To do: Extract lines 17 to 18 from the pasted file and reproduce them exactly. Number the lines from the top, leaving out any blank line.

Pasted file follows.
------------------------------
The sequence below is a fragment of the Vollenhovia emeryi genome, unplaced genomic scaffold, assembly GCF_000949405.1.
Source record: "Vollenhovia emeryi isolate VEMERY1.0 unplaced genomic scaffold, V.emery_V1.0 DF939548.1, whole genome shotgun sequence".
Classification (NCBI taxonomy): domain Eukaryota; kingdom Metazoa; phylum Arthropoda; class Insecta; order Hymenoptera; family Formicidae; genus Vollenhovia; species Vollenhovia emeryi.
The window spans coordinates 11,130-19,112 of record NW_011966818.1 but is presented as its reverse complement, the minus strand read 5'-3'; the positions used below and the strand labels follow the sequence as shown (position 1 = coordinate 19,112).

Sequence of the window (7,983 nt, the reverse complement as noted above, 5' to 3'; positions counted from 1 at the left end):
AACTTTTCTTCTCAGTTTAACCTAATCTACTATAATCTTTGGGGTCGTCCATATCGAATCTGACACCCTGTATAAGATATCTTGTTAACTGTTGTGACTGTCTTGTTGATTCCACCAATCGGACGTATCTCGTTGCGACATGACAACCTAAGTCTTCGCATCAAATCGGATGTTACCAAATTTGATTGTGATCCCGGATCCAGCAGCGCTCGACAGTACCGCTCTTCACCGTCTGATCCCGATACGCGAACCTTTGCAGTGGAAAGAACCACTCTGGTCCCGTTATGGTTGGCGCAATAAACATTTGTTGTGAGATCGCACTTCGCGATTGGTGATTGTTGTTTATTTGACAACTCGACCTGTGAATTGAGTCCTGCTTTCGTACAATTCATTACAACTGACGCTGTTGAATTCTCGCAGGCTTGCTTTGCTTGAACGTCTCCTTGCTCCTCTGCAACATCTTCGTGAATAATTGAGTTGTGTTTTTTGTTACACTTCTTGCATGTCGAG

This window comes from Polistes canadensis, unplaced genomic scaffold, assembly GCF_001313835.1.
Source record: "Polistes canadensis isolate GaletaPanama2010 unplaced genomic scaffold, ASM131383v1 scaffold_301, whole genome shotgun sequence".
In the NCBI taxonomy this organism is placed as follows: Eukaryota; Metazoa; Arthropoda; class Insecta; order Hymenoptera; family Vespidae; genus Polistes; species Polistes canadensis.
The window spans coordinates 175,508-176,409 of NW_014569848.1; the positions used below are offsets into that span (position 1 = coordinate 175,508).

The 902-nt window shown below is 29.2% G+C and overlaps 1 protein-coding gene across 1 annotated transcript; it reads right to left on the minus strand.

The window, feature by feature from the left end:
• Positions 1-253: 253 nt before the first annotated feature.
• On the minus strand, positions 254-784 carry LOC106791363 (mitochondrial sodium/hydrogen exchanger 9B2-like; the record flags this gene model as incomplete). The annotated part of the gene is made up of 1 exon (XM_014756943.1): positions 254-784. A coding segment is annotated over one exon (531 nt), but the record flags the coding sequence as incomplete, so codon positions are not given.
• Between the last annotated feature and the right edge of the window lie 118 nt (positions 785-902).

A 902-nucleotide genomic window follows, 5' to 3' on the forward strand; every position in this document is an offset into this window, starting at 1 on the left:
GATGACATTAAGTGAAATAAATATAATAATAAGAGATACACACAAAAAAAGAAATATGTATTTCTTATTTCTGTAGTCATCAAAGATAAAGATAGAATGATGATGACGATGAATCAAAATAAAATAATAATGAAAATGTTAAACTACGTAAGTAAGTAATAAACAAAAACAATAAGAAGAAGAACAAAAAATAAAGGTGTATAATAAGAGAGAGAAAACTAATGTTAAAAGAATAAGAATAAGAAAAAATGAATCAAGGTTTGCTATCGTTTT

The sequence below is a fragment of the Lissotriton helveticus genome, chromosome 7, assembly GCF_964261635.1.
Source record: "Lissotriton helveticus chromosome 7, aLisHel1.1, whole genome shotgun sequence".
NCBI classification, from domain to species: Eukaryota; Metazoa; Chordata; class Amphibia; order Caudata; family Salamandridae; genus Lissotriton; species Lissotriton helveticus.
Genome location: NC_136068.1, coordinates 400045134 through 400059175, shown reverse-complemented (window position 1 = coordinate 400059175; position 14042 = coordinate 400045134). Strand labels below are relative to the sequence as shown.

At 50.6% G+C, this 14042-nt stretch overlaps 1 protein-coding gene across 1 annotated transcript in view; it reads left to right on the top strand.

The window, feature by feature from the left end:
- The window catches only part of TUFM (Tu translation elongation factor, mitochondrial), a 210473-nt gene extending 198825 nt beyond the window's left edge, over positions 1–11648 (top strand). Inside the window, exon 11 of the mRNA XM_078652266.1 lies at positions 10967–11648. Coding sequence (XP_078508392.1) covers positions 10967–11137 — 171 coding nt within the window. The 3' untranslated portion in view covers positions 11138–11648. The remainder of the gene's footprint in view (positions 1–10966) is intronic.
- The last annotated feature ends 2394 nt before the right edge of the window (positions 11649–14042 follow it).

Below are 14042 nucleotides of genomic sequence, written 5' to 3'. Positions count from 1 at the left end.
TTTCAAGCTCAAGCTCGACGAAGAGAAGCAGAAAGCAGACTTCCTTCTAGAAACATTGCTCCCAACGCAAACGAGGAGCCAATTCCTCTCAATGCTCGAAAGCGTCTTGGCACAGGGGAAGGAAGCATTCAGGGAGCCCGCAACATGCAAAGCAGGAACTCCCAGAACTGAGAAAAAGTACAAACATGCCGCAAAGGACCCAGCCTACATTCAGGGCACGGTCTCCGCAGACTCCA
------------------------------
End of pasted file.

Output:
GATGACATTAAGTGAAATAAATATAATAATAAGAGATACACACAAAAAAAGAAATATGTATTTCTTATTTCTGTAGTCATCAAAGATAAAGATAGAATGATGATGACGATGAATCAAAATAAAATAATAATGAAAATGTTAAACTACGTAAGTAAGTAATAAACAAAAACAATAAGAAGAAGAACAAAAAATAAAGGTGTATAATAAGAGAGAGAAAACTAATGTTAAAAGAATAAGAATAAGAAAAAATGAATCAAGGTTTGCTATCGTTTT

The sequence below is a fragment of the Lissotriton helveticus genome, chromosome 7, assembly GCF_964261635.1.